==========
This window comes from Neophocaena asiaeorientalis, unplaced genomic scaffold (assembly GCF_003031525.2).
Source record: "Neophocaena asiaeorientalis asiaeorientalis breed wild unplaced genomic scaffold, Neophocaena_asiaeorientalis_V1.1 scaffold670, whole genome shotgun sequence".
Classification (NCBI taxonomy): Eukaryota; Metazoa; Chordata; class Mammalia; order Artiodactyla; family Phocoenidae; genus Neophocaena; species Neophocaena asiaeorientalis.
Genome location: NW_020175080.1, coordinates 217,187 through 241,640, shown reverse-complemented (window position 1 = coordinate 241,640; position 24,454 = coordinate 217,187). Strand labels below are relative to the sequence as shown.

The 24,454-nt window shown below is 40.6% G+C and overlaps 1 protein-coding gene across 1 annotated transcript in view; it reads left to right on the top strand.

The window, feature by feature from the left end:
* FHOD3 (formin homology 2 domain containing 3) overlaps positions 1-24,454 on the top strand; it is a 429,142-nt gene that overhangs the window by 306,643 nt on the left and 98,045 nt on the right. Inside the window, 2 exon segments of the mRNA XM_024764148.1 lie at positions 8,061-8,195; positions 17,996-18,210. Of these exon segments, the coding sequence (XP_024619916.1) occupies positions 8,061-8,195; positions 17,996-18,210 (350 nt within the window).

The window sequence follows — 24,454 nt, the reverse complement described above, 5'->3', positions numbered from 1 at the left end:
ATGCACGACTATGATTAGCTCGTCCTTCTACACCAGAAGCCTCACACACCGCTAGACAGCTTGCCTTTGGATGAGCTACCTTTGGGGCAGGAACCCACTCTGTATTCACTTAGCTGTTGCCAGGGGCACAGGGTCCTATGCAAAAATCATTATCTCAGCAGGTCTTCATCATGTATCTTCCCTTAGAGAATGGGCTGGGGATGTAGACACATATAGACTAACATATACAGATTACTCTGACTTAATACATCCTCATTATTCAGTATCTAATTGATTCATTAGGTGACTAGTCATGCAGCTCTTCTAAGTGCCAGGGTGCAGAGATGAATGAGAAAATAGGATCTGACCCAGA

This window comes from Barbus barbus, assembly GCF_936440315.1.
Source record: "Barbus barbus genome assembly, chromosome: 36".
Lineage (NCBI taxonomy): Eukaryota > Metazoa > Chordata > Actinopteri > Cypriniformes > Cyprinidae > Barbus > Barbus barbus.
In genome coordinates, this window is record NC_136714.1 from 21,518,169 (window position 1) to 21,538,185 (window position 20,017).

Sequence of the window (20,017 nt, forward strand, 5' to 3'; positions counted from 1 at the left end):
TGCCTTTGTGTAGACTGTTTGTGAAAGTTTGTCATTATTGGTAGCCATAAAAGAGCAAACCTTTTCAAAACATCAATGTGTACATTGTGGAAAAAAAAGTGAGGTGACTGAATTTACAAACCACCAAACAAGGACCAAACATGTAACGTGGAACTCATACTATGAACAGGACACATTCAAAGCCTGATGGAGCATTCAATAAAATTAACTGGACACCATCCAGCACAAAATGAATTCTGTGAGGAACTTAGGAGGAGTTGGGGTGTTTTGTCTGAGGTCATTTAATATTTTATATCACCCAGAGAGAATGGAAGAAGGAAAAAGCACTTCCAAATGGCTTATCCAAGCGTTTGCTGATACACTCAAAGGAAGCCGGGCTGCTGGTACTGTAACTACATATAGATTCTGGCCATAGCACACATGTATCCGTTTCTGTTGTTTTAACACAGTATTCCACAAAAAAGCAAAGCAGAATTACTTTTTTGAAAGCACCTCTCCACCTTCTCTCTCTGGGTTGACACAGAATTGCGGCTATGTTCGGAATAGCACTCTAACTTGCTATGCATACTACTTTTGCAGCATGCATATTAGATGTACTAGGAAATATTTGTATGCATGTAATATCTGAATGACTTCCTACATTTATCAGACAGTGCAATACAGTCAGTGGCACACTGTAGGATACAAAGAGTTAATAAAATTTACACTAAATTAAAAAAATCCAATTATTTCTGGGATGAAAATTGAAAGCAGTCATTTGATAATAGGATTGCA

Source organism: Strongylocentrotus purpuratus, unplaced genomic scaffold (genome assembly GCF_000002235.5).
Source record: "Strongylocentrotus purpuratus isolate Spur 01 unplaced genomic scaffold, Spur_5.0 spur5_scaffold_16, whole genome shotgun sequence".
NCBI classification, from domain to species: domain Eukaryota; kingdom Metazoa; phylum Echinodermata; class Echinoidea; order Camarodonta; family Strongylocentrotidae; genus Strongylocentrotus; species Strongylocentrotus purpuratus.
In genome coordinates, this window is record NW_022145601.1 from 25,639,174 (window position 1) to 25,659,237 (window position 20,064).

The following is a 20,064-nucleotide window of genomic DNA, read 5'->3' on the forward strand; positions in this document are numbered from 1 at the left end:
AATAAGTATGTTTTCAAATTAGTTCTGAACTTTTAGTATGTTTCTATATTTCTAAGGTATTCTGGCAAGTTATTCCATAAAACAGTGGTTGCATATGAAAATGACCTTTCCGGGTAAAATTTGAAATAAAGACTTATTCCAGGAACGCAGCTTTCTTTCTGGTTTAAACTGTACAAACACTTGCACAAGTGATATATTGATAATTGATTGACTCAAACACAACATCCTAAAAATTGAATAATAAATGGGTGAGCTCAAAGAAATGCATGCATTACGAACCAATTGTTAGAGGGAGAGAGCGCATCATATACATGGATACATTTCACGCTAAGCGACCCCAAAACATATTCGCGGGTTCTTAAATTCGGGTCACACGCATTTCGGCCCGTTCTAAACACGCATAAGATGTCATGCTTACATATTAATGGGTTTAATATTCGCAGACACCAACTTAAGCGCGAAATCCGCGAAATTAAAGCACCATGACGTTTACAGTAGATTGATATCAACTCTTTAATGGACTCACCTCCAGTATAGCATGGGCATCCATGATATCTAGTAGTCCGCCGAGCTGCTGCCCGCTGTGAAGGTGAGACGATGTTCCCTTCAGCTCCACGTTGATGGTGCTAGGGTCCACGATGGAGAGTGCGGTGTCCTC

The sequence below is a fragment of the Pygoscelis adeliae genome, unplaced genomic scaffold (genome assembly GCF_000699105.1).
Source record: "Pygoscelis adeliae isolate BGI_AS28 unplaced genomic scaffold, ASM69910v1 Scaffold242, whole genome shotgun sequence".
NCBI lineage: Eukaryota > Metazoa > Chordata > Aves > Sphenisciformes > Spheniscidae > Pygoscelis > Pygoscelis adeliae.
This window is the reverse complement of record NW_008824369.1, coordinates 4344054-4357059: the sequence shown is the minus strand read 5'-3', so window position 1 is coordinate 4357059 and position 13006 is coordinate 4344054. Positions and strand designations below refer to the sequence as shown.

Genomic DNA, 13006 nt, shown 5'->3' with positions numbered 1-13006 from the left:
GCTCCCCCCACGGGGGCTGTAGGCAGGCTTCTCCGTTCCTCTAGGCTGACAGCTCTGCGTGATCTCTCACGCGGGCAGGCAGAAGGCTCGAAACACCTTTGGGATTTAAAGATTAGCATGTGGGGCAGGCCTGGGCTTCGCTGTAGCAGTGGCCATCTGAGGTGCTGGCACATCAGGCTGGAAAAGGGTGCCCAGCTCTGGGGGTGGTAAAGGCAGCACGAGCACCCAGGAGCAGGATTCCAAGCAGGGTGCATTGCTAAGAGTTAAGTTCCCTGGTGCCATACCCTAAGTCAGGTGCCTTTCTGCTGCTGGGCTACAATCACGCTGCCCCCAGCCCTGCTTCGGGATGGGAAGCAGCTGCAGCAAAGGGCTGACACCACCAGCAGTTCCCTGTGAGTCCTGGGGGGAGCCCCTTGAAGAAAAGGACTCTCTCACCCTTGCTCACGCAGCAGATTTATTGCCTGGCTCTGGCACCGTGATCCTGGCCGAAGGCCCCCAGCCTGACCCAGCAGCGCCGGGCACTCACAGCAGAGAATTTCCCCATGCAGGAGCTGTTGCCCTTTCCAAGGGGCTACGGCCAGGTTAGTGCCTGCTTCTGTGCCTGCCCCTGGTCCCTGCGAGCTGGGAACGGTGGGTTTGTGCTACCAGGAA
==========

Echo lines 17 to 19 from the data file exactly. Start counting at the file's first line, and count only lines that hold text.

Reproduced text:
Source record: "Strongylocentrotus purpuratus isolate Spur 01 unplaced genomic scaffold, Spur_5.0 spur5_scaffold_16, whole genome shotgun sequence".
NCBI classification, from domain to species: domain Eukaryota; kingdom Metazoa; phylum Echinodermata; class Echinoidea; order Camarodonta; family Strongylocentrotidae; genus Strongylocentrotus; species Strongylocentrotus purpuratus.
In genome coordinates, this window is record NW_022145601.1 from 25,639,174 (window position 1) to 25,659,237 (window position 20,064).